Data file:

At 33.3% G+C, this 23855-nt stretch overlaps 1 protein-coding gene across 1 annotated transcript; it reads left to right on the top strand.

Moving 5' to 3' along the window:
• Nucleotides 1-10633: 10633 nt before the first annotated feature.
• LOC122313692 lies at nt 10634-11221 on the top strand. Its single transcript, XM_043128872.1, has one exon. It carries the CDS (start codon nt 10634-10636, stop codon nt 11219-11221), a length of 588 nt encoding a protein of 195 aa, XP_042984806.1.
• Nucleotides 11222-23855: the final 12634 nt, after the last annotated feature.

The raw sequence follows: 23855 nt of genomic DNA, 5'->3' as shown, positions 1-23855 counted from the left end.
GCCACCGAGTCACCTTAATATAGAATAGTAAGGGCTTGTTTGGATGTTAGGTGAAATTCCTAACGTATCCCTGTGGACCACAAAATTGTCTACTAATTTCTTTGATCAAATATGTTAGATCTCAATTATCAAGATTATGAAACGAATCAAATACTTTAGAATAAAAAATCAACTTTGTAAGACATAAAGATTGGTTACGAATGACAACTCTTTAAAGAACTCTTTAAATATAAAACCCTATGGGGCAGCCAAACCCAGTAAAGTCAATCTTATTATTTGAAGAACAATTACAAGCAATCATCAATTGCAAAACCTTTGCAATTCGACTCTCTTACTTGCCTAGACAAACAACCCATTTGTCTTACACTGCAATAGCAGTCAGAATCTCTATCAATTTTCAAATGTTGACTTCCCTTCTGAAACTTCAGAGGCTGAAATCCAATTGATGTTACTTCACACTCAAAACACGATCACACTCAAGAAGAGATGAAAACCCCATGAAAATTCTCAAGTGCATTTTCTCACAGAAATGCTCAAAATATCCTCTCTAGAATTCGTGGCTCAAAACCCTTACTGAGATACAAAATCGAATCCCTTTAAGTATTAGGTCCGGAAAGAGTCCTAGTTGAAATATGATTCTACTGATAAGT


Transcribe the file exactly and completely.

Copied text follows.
At 33.3% G+C, this 23855-nt stretch overlaps 1 protein-coding gene across 1 annotated transcript; it reads left to right on the top strand.

Moving 5' to 3' along the window:
• Nucleotides 1-10633: 10633 nt before the first annotated feature.
• LOC122313692 lies at nt 10634-11221 on the top strand. Its single transcript, XM_043128872.1, has one exon. It carries the CDS (start codon nt 10634-10636, stop codon nt 11219-11221), a length of 588 nt encoding a protein of 195 aa, XP_042984806.1.
• Nucleotides 11222-23855: the final 12634 nt, after the last annotated feature.

The raw sequence follows: 23855 nt of genomic DNA, 5'->3' as shown, positions 1-23855 counted from the left end.
GCCACCGAGTCACCTTAATATAGAATAGTAAGGGCTTGTTTGGATGTTAGGTGAAATTCCTAACGTATCCCTGTGGACCACAAAATTGTCTACTAATTTCTTTGATCAAATATGTTAGATCTCAATTATCAAGATTATGAAACGAATCAAATACTTTAGAATAAAAAATCAACTTTGTAAGACATAAAGATTGGTTACGAATGACAACTCTTTAAAGAACTCTTTAAATATAAAACCCTATGGGGCAGCCAAACCCAGTAAAGTCAATCTTATTATTTGAAGAACAATTACAAGCAATCATCAATTGCAAAACCTTTGCAATTCGACTCTCTTACTTGCCTAGACAAACAACCCATTTGTCTTACACTGCAATAGCAGTCAGAATCTCTATCAATTTTCAAATGTTGACTTCCCTTCTGAAACTTCAGAGGCTGAAATCCAATTGATGTTACTTCACACTCAAAACACGATCACACTCAAGAAGAGATGAAAACCCCATGAAAATTCTCAAGTGCATTTTCTCACAGAAATGCTCAAAATATCCTCTCTAGAATTCGTGGCTCAAAACCCTTACTGAGATACAAAATCGAATCCCTTTAAGTATTAGGTCCGGAAAGAGTCCTAGTTGAAATATGATTCTACTGATAAGT